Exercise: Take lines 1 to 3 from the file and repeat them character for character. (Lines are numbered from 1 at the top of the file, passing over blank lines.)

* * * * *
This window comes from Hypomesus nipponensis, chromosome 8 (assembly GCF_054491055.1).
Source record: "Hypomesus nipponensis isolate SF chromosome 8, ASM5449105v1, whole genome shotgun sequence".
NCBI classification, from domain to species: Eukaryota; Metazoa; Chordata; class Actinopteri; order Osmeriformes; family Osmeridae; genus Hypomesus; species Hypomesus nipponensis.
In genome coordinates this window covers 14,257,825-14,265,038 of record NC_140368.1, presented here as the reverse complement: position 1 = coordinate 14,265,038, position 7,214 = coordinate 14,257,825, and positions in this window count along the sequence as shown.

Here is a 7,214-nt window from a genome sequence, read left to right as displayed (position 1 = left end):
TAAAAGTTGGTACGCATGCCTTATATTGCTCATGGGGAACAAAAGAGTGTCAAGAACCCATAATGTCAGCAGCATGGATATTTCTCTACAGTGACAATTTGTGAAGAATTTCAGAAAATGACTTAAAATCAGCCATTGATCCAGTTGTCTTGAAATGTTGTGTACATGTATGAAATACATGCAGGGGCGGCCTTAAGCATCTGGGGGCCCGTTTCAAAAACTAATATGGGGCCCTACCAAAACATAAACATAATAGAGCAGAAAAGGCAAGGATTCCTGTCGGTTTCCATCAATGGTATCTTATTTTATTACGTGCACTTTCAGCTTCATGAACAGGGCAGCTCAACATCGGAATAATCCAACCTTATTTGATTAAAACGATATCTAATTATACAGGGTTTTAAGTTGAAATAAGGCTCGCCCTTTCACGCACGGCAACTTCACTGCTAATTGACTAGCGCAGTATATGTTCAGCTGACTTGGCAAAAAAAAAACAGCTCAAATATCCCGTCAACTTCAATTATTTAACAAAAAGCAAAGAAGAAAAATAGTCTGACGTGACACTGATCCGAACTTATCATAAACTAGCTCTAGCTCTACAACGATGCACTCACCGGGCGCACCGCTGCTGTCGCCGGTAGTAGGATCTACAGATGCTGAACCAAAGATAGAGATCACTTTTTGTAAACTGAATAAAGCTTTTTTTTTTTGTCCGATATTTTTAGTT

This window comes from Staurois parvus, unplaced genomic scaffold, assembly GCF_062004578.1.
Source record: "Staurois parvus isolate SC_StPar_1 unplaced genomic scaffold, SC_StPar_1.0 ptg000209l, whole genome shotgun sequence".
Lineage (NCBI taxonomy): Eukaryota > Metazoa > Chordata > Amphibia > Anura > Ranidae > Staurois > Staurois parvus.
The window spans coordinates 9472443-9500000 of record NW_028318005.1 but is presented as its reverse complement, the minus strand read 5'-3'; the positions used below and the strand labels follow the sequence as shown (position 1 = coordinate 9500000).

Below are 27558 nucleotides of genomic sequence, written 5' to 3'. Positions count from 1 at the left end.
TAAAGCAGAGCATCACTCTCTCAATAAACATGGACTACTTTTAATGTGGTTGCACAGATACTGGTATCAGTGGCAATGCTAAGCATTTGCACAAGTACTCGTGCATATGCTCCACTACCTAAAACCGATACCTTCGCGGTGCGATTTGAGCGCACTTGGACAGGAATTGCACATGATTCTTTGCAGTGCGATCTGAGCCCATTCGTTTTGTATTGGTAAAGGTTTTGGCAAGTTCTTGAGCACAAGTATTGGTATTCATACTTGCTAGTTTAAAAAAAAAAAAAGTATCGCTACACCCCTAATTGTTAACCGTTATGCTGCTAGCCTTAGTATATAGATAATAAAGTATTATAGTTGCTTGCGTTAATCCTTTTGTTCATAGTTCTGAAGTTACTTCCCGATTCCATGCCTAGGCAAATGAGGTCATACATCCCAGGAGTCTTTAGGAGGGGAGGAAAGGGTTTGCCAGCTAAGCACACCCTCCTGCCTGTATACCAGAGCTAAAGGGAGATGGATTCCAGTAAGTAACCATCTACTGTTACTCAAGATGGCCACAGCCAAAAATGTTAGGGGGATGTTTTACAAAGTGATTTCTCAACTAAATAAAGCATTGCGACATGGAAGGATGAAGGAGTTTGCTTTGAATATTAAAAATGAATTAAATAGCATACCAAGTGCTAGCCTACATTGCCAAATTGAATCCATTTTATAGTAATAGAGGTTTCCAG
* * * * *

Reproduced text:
This window comes from Hypomesus nipponensis, chromosome 8 (assembly GCF_054491055.1).
Source record: "Hypomesus nipponensis isolate SF chromosome 8, ASM5449105v1, whole genome shotgun sequence".
NCBI classification, from domain to species: Eukaryota; Metazoa; Chordata; class Actinopteri; order Osmeriformes; family Osmeridae; genus Hypomesus; species Hypomesus nipponensis.